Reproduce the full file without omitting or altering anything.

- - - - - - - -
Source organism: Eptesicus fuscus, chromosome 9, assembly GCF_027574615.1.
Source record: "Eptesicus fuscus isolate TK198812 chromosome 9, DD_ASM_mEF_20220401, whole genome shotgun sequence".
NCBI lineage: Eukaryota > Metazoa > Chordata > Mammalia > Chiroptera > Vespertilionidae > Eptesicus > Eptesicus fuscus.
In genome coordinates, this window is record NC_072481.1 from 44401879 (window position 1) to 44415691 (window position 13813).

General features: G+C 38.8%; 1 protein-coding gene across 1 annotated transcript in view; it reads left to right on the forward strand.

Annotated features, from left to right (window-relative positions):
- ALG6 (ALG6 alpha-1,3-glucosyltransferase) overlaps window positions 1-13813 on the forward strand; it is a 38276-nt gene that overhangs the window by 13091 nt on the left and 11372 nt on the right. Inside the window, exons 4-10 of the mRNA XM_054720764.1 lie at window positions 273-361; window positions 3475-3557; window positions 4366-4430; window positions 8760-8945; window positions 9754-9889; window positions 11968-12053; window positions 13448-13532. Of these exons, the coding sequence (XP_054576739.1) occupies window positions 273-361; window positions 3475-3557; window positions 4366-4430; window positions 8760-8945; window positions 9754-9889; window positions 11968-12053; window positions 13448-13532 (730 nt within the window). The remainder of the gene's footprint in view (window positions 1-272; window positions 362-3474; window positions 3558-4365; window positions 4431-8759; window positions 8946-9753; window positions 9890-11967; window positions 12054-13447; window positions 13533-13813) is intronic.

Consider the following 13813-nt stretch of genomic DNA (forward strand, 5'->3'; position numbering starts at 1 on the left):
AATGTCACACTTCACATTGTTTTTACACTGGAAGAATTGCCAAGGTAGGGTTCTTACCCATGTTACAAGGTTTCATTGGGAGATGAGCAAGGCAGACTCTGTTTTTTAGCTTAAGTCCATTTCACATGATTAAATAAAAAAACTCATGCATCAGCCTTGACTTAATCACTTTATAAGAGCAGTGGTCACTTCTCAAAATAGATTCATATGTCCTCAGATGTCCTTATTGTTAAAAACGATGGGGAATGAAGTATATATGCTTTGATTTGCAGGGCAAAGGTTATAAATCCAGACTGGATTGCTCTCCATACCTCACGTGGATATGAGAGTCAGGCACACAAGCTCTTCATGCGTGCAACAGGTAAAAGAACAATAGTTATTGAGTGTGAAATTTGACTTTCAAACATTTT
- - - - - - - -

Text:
Source organism: Eptesicus fuscus, chromosome 9, assembly GCF_027574615.1.
Source record: "Eptesicus fuscus isolate TK198812 chromosome 9, DD_ASM_mEF_20220401, whole genome shotgun sequence".
NCBI lineage: Eukaryota > Metazoa > Chordata > Mammalia > Chiroptera > Vespertilionidae > Eptesicus > Eptesicus fuscus.
In genome coordinates, this window is record NC_072481.1 from 44401879 (window position 1) to 44415691 (window position 13813).

General features: G+C 38.8%; 1 protein-coding gene across 1 annotated transcript in view; it reads left to right on the forward strand.

Annotated features, from left to right (window-relative positions):
- ALG6 (ALG6 alpha-1,3-glucosyltransferase) overlaps window positions 1-13813 on the forward strand; it is a 38276-nt gene that overhangs the window by 13091 nt on the left and 11372 nt on the right. Inside the window, exons 4-10 of the mRNA XM_054720764.1 lie at window positions 273-361; window positions 3475-3557; window positions 4366-4430; window positions 8760-8945; window positions 9754-9889; window positions 11968-12053; window positions 13448-13532. Of these exons, the coding sequence (XP_054576739.1) occupies window positions 273-361; window positions 3475-3557; window positions 4366-4430; window positions 8760-8945; window positions 9754-9889; window positions 11968-12053; window positions 13448-13532 (730 nt within the window). The remainder of the gene's footprint in view (window positions 1-272; window positions 362-3474; window positions 3558-4365; window positions 4431-8759; window positions 8946-9753; window positions 9890-11967; window positions 12054-13447; window positions 13533-13813) is intronic.

Consider the following 13813-nt stretch of genomic DNA (forward strand, 5'->3'; position numbering starts at 1 on the left):
AATGTCACACTTCACATTGTTTTTACACTGGAAGAATTGCCAAGGTAGGGTTCTTACCCATGTTACAAGGTTTCATTGGGAGATGAGCAAGGCAGACTCTGTTTTTTAGCTTAAGTCCATTTCACATGATTAAATAAAAAAACTCATGCATCAGCCTTGACTTAATCACTTTATAAGAGCAGTGGTCACTTCTCAAAATAGATTCATATGTCCTCAGATGTCCTTATTGTTAAAAACGATGGGGAATGAAGTATATATGCTTTGATTTGCAGGGCAAAGGTTATAAATCCAGACTGGATTGCTCTCCATACCTCACGTGGATATGAGAGTCAGGCACACAAGCTCTTCATGCGTGCAACAGGTAAAAGAACAATAGTTATTGAGTGTGAAATTTGACTTTCAAACATTTT